A Florida federal judge tossed EEOC claims that a Massage Envy franchise owner illegally fired an employee with plans to visit Ghana on fears she would return with the Ebola virus, finding Thursday she did not qualify as disabled under the Americans with Disabilities Act.

  • February 16, 2018

    Fla. Judge Should Be Removed For Campaign Offenses: Panel

    Florida's Judicial Qualifications Commission recommended Thursday that a state judge be removed after finding him guilty of violating several judicial rules in a series of incidents, led by his posting of false information about an election opponent on his own campaign website.

  • February 16, 2018

    Uber Driver Can't Sue Over Gun-Carrying Ban, Judge Says

    A Florida federal judge on Friday tossed an Uber driver’s proposed class action alleging the rideshare giant’s rule prohibiting drivers and passengers from carrying a gun violates their constitutional rights, finding that the driver has not claimed he’s been harmed by the policy and therefore can’t sue.

  • February 16, 2018

    Robot Surgery Suit Tossed Too Soon, Fla. Appeals Panel Says

    A Florida appeals panel Friday revived a malpractice suit claiming that part of a robot left inside a patient’s body for years following a hernia surgery contributed to his untimely death, as it disagreed with a lower court that the allegations were vague or already dismissed. 

Expert Analysis

  • Register Your California Cannabis Trademarks Now

    Joshua Cohen

    Any cannabis business that is holding its breath waiting for the U.S. Patent and Trademark Office to start registering cannabis-related trademarks should give up. But those located in states that have legalized recreational and/or medicinal cannabis should immediately seek state trademark registration where available, says Joshua Cohen, leader of Wendel Rosen Black & Dean LLP's intellectual property group.

  • Tension Over 'Place Of Business' Timing For Patent Venue

    Brian Kwok

    Post-TC Heartland, an increasingly common venue dispute revolves around whether a patent defendant must have its "regular and established place of business" in the judicial district when filing the complaint, or only when the alleged act of infringement occurred. Two recent district court decisions appear to answer this question differently, say Brian Kwok and Winnie Wong of Haynes and Boone LLP.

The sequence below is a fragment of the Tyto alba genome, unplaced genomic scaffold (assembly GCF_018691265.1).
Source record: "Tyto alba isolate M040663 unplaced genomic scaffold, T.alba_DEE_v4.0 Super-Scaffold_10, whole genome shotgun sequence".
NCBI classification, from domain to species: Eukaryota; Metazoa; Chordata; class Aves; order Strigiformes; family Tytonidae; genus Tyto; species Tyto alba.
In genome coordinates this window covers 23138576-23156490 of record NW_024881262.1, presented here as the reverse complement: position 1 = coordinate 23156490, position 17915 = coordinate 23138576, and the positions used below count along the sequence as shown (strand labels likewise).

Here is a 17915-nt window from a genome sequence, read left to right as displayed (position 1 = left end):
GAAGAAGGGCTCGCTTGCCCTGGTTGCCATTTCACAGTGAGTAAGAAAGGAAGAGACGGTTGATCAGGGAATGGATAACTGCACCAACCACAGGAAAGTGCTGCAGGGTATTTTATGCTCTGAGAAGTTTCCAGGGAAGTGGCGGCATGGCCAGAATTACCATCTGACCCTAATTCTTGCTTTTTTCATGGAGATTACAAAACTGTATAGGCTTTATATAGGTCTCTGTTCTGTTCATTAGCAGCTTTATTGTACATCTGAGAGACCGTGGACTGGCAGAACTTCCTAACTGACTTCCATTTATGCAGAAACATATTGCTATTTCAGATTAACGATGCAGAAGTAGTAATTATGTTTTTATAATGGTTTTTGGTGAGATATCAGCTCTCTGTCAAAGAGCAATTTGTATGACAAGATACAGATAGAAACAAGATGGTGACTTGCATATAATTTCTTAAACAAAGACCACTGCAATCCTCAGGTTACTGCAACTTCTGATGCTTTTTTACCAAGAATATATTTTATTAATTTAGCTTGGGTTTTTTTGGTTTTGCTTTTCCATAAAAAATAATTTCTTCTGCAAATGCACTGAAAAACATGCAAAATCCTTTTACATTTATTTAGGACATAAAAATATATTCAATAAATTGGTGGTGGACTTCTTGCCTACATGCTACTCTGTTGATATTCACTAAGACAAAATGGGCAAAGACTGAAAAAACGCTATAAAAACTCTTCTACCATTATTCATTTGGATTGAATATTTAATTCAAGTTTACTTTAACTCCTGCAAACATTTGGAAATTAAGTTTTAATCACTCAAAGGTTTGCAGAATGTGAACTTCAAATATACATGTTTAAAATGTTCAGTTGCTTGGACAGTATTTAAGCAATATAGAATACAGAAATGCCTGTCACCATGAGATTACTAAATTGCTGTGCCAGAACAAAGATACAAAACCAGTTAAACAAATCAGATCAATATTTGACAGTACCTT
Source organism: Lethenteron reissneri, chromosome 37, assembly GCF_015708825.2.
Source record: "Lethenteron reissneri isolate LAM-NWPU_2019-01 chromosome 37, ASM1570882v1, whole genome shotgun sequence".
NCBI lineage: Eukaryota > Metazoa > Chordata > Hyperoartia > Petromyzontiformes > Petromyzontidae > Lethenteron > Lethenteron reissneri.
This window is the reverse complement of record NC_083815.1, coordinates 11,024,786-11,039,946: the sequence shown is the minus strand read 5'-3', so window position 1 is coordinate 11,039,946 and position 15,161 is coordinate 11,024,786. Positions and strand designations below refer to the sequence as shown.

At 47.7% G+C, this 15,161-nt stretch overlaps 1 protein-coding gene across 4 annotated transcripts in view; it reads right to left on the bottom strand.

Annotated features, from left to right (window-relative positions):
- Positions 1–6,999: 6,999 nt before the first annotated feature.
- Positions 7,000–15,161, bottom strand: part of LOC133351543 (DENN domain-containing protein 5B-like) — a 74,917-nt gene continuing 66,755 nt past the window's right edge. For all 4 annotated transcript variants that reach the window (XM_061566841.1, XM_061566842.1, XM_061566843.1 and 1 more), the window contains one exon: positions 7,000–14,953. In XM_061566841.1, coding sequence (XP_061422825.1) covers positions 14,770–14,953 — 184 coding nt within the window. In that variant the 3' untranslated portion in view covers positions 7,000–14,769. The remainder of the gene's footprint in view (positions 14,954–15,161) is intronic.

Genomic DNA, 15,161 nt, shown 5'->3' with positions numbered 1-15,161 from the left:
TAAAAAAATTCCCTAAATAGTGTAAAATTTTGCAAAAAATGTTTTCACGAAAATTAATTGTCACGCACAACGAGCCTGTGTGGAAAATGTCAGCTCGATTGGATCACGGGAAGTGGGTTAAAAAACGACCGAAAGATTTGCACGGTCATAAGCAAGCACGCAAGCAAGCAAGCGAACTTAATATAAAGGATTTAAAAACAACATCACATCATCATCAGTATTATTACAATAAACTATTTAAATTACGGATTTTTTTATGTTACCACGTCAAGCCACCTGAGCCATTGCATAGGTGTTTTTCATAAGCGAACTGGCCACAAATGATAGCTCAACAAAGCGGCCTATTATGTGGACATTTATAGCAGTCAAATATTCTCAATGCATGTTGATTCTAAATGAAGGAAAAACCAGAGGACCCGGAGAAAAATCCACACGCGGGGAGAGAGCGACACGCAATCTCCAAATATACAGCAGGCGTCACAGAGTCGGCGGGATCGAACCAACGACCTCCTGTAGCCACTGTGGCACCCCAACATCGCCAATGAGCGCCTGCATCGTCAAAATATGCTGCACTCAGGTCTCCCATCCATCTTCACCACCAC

• How Emerging Sources Of ESI Will Impact Discovery

    Charles McGee

    Late last year, the Sedona Conference released the third edition of its principles addressing electronic document production, updated to account for innovations like Snapchat and Twitter. It may be necessary for these principles to be updated more often in order to keep pace with technology, says Charles McGee III of Murphy & McGonigle LLP.

  • Put The Brakes On Acceleration Bay Litigation Funder Ruling

    David Gallagher

    Last week, the District of Delaware raised eyebrows by ruling that documents provided to a litigation funder and its counsel in connection with their due diligence are categorically not attorney work product. Acceleration Bay v. Activision Blizzard seems to be a case of bad facts making bad law, says David Gallagher, investment manager and legal counsel for Bentham IMF.

  • Considerations For Attorneys Using Artificial Intelligence

    Ben Allgrove

    Artificial intelligence tools can empower attorneys to work more efficiently, deepen and broaden their areas of expertise, and provide increased value to clients, which in turn can improve legal transparency, dispute resolution and access to justice. But there are some common pitfalls already apparent in the legal industry, say Ben Allgrove and Yoon Chae of Baker McKenzie.

  • 4 Takeaways For Lenders From Recent TCPA Decision

    Eve Cann

    As Telephone Consumer Protection Act cases rarely result in favorable trial outcomes for creditors and loan servicers, there are several key practice points from a Florida federal court’s recent decision in Larry Harrington v. RoundPoint Mortgage Servicing, say Eve Cann and Keith Andress of Baker Donelson Bearman Caldwell & Berkowitz PC.

  • Series

    Judging A Book: Duncan Reviews 'Justice And Empathy'

    Judge Allyson Duncan

    In "Justice and Empathy: Toward a Constitutional Ideal," the late Yale Law School professor Robert Burt makes a compelling case for the undeniable role of the courts in protecting the vulnerable and oppressed​. But the question of how the judiciary might conform to Burt’s expectations raises practical problems​, says U.S. Circuit Judge Allyson Duncan of the Fourth Circuit. ​

  • 'Throw' Your Mini-Opening To Get The Best Jury Possible

    Christina Marinakis

    In the hopes of piquing the interest of jurors and minimizing hardship requests, more and more judges are encouraging parties to make “mini-openings” prior to voir dire. You can use this as an opportunity to identify your worst jurors and get them removed from the panel — by previewing your case weaknesses and withholding your strengths, says Christina Marinakis of Litigation Insights.

  • Eminent Domain In The Wake Of Natural Disasters

    Briggs Stahl

    When states and municipalities rebuild permanent infrastructure following disasters, they may be able to reduce the damages caused by eminent domain by planning carefully. In particular, examining preventative solutions allows more time for planning and designing projects to reduce future damages to owners, says Briggs Stahl of RGL Forensics.

  • Your Case Was Remanded By The MDL Court — Now What?

    Brandon Cox

    Multidistrict litigation is an ever-expanding driver of product liability litigation, but when the MDL process runs its course there is often still a trial to be had, and there are strategic and practical decisions to consider once a case has been remanded. Brandon Cox and Charissa Walker of Tucker Ellis LLP offer tips on how to navigate the remand process.